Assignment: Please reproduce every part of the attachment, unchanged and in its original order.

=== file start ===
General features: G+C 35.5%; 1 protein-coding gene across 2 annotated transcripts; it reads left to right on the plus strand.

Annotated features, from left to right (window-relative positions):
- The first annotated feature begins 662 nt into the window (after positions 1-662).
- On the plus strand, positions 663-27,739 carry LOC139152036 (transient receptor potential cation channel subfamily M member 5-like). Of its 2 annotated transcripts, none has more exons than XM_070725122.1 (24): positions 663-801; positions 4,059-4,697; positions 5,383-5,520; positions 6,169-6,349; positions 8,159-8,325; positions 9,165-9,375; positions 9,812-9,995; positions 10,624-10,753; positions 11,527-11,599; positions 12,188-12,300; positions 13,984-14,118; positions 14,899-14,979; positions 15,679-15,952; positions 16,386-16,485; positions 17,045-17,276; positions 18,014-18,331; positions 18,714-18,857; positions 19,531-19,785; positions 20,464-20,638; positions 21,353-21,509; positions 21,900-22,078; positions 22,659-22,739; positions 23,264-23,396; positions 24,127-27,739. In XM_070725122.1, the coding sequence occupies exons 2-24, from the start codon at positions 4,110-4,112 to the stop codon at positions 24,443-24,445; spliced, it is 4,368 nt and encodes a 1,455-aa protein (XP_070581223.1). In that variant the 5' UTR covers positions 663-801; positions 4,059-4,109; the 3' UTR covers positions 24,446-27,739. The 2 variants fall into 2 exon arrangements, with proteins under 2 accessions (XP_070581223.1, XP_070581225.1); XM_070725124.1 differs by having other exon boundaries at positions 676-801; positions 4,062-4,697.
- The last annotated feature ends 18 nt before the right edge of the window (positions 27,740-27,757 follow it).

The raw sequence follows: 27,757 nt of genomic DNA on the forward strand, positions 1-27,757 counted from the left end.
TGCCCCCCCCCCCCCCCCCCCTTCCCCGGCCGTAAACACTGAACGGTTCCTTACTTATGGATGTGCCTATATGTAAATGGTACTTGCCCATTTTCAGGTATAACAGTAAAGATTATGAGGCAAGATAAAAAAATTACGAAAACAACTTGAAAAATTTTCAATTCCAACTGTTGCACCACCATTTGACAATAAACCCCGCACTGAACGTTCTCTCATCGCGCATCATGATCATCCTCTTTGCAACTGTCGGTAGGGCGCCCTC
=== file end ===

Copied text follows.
General features: G+C 35.5%; 1 protein-coding gene across 2 annotated transcripts; it reads left to right on the plus strand.

Annotated features, from left to right (window-relative positions):
- The first annotated feature begins 662 nt into the window (after positions 1-662).
- On the plus strand, positions 663-27,739 carry LOC139152036 (transient receptor potential cation channel subfamily M member 5-like). Of its 2 annotated transcripts, none has more exons than XM_070725122.1 (24): positions 663-801; positions 4,059-4,697; positions 5,383-5,520; positions 6,169-6,349; positions 8,159-8,325; positions 9,165-9,375; positions 9,812-9,995; positions 10,624-10,753; positions 11,527-11,599; positions 12,188-12,300; positions 13,984-14,118; positions 14,899-14,979; positions 15,679-15,952; positions 16,386-16,485; positions 17,045-17,276; positions 18,014-18,331; positions 18,714-18,857; positions 19,531-19,785; positions 20,464-20,638; positions 21,353-21,509; positions 21,900-22,078; positions 22,659-22,739; positions 23,264-23,396; positions 24,127-27,739. In XM_070725122.1, the coding sequence occupies exons 2-24, from the start codon at positions 4,110-4,112 to the stop codon at positions 24,443-24,445; spliced, it is 4,368 nt and encodes a 1,455-aa protein (XP_070581223.1). In that variant the 5' UTR covers positions 663-801; positions 4,059-4,109; the 3' UTR covers positions 24,446-27,739. The 2 variants fall into 2 exon arrangements, with proteins under 2 accessions (XP_070581223.1, XP_070581225.1); XM_070725124.1 differs by having other exon boundaries at positions 676-801; positions 4,062-4,697.
- The last annotated feature ends 18 nt before the right edge of the window (positions 27,740-27,757 follow it).

The raw sequence follows: 27,757 nt of genomic DNA on the forward strand, positions 1-27,757 counted from the left end.
TGCCCCCCCCCCCCCCCCCCCTTCCCCGGCCGTAAACACTGAACGGTTCCTTACTTATGGATGTGCCTATATGTAAATGGTACTTGCCCATTTTCAGGTATAACAGTAAAGATTATGAGGCAAGATAAAAAAATTACGAAAACAACTTGAAAAATTTTCAATTCCAACTGTTGCACCACCATTTGACAATAAACCCCGCACTGAACGTTCTCTCATCGCGCATCATGATCATCCTCTTTGCAACTGTCGGTAGGGCGCCCTC